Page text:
Beyond the fun, playing in a band is a business

schandler@newsobserver.comSeptember 25, 2013 

Lorraine Jordan has a formal budget for her bluegrass band, Carolina Road. Each member has assigned business duties such as booking shows, setting up the merchandise table and doing media interviews. If money’s left over at the end of the year, everybody gets a Christmas bonus.

If it sounds a bit like a corporation, that’s because it is: Carolina Road is a multiple IBMA award-winner, a well-known name in traditional bluegrass … and a company.

You’ve got to have talent and passion for the music to make it in the bluegrass world. But that’s not all it takes.

According to Bev Paul, former general manager at Durham-born Sugar Hill Records and now a consultant based in Efland, a lot of bands struggle because they’re all heart and no head.

“They can’t quite wrap their heads around the fact that they’re literally starting a little small business,” she said. “Just doing that little bit of accounting work – which nobody enjoys – can make a big difference long-term about where you stand.”

One important strategy, Jordan said, is to set sensible goals.

“I think a lot of people that start bands just say, ‘Hey, I want to get a band, I want to play,’ so they just throw some musicians together and here we go,” said Jordan, who lives in Garner. “And then the first thing they’re wanting to do is buy a bus.”

Find good people

Much better than focusing on things, she said, is focusing on the people going with you on this journey.

“You’ve got to surround yourself with good people,” Jordan said. “And then you’ve got to set everything up and organize it and have a plan.”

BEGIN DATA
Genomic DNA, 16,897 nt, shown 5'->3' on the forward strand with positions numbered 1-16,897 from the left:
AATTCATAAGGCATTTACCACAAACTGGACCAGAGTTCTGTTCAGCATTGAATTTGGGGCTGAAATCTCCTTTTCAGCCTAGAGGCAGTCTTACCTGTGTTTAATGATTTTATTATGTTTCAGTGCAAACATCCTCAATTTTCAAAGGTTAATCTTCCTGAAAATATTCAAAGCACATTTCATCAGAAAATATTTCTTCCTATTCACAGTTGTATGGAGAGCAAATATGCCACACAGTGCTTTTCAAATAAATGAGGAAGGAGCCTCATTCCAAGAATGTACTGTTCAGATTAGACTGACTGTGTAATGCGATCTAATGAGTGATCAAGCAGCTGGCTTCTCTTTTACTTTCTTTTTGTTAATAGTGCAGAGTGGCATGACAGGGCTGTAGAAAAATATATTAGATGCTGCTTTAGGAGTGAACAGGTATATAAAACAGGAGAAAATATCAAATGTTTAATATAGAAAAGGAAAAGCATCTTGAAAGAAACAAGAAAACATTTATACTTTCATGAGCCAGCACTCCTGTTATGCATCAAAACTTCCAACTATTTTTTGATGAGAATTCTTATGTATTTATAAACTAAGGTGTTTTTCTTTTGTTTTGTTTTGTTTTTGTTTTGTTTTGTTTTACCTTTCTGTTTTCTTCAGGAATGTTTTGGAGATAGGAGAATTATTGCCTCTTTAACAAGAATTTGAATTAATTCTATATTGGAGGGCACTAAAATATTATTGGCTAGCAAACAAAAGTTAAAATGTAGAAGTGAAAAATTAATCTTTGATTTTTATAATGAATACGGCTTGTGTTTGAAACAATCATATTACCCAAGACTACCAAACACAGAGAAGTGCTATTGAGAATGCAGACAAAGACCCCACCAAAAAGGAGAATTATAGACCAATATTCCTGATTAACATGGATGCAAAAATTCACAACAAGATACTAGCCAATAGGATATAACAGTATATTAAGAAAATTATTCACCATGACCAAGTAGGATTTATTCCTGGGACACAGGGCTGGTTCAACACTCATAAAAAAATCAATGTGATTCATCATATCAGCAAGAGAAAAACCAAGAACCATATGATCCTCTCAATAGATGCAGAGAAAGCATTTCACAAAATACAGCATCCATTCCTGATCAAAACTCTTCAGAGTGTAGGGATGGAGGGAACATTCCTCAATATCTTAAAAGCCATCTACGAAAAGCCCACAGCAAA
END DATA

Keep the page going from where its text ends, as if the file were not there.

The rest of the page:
Another mistake bands often make, according to Paul, is to set their sights on a record deal.

“A lot of musicians think getting a record deal is an end goal, that if they get a record deal, all their problems will be over,” she said.

Money from a record company is certainly helpful for financing the production and promotion of an album, she said. “But in the end, the record label is not going to take on a project that they don’t think they can make money on.”

Labels are looking for artists who already have an audience, she said, and that’s where the Internet comes in handy. YouTube is an easy way to get songs and videos out into the world. Facebook allows fans to keep tabs on a band’s tour or recording process. And Instagram and Twitter offer intimate glimpses into an artist’s daily life. That adds up to a whole lot of free publicity, and the payoff is handsome.

A DIY approach

Bluegrass music rarely is played on commercial radio stations, though there are many shows on public and college radio nationwide and a dedicated bluegrass station on SiriusXM satellite radio. So the way to get the music to an audience is to play it live.

“A bluegrass career is based on touring, primarily festivals,” Paul said. “There is a wealth of local, regional and national festivals across the country. So the way to get your band started is to start working your way up through those ranks. Everything else flows from that.”

Big-name bands have managers, accountants, a sound crew and people to sell CDs and T-shirts during concerts. For everyone else, it’s do-it-yourself.

At the IBMA conference, Jordan will talk about “How to Run a Band Like A Business” on Saturday, while Paul’s “Mind your Business” session Tuesday will talk about “what things actually cost,” emphasizing details bands tend to overlook, such as song licensing fees, maintaining the vehicles they use to get to gigs, and the cost of mailing out promotional material.

Have a plan, Paul said, but accept the adventure.

“You cannot be risk-averse and be in this business,” she said.

Chandler: 919-829-4830

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